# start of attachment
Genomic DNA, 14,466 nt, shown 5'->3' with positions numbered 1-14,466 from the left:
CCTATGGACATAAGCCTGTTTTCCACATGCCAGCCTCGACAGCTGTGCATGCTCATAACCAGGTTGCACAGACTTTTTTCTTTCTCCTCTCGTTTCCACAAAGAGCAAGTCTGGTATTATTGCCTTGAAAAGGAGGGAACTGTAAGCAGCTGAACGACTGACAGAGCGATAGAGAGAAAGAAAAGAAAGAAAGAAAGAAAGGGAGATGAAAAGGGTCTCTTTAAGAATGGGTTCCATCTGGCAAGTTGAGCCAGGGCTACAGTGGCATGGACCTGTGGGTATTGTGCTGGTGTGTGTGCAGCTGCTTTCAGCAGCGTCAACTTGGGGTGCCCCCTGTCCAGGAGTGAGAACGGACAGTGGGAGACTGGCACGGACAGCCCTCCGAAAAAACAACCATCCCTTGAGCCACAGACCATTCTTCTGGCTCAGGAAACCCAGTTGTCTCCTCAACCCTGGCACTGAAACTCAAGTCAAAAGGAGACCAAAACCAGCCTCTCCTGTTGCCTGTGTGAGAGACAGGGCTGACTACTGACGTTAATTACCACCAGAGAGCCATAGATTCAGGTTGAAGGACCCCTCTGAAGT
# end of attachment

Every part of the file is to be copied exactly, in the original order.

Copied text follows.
Genomic DNA, 14,466 nt, shown 5'->3' with positions numbered 1-14,466 from the left:
CCTATGGACATAAGCCTGTTTTCCACATGCCAGCCTCGACAGCTGTGCATGCTCATAACCAGGTTGCACAGACTTTTTTCTTTCTCCTCTCGTTTCCACAAAGAGCAAGTCTGGTATTATTGCCTTGAAAAGGAGGGAACTGTAAGCAGCTGAACGACTGACAGAGCGATAGAGAGAAAGAAAAGAAAGAAAGAAAGAAAGGGAGATGAAAAGGGTCTCTTTAAGAATGGGTTCCATCTGGCAAGTTGAGCCAGGGCTACAGTGGCATGGACCTGTGGGTATTGTGCTGGTGTGTGTGCAGCTGCTTTCAGCAGCGTCAACTTGGGGTGCCCCCTGTCCAGGAGTGAGAACGGACAGTGGGAGACTGGCACGGACAGCCCTCCGAAAAAACAACCATCCCTTGAGCCACAGACCATTCTTCTGGCTCAGGAAACCCAGTTGTCTCCTCAACCCTGGCACTGAAACTCAAGTCAAAAGGAGACCAAAACCAGCCTCTCCTGTTGCCTGTGTGAGAGACAGGGCTGACTACTGACGTTAATTACCACCAGAGAGCCATAGATTCAGGTTGAAGGACCCCTCTGAAGT